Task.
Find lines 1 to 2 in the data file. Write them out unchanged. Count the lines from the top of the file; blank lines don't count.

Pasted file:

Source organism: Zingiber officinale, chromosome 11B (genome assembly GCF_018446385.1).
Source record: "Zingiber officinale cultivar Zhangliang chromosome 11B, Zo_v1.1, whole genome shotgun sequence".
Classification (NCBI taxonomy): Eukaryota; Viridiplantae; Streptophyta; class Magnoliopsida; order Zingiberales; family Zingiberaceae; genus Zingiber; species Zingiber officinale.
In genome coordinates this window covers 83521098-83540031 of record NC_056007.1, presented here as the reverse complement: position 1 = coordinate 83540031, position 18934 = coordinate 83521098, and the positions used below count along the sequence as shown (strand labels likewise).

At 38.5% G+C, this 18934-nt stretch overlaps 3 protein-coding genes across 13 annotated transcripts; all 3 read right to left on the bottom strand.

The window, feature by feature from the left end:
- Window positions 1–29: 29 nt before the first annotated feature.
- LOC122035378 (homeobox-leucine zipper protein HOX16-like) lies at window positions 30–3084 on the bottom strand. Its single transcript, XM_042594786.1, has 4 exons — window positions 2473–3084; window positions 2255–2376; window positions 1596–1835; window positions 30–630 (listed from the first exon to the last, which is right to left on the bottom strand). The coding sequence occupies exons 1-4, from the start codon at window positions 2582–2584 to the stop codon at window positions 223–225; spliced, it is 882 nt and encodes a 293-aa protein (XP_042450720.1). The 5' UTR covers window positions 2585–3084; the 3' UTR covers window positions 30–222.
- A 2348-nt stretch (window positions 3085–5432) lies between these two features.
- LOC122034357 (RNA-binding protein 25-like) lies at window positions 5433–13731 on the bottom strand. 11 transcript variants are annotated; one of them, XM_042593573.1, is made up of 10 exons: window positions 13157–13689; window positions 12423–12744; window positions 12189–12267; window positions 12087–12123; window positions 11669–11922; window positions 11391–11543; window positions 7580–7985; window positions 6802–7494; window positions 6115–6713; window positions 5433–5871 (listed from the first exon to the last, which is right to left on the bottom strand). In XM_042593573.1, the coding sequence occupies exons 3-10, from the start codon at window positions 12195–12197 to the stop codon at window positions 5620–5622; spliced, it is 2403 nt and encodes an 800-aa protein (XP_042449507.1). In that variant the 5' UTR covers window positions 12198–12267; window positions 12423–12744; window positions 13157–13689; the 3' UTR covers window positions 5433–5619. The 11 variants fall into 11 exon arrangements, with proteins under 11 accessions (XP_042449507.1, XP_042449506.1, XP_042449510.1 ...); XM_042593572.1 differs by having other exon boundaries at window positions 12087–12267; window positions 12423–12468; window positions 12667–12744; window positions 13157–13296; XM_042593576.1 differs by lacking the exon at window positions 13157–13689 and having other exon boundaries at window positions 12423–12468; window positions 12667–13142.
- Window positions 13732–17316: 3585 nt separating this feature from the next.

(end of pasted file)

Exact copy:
Source organism: Zingiber officinale, chromosome 11B (genome assembly GCF_018446385.1).
Source record: "Zingiber officinale cultivar Zhangliang chromosome 11B, Zo_v1.1, whole genome shotgun sequence".